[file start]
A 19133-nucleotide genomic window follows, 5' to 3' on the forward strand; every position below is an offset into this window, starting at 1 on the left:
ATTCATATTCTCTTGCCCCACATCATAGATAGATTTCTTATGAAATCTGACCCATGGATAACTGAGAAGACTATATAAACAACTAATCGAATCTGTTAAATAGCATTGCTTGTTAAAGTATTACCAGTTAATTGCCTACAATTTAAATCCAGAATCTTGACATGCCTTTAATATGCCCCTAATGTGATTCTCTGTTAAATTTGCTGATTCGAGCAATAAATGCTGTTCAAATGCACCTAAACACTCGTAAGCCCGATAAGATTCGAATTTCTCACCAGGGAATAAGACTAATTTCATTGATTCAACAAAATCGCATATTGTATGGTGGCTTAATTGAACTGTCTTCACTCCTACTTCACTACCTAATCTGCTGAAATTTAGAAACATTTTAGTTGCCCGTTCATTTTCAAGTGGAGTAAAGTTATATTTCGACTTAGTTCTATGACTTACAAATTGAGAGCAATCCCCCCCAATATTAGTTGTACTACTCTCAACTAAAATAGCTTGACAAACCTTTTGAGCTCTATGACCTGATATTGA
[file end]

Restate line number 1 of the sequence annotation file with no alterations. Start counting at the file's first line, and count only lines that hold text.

A 19133-nucleotide genomic window follows, 5' to 3' on the forward strand; every position below is an offset into this window, starting at 1 on the left: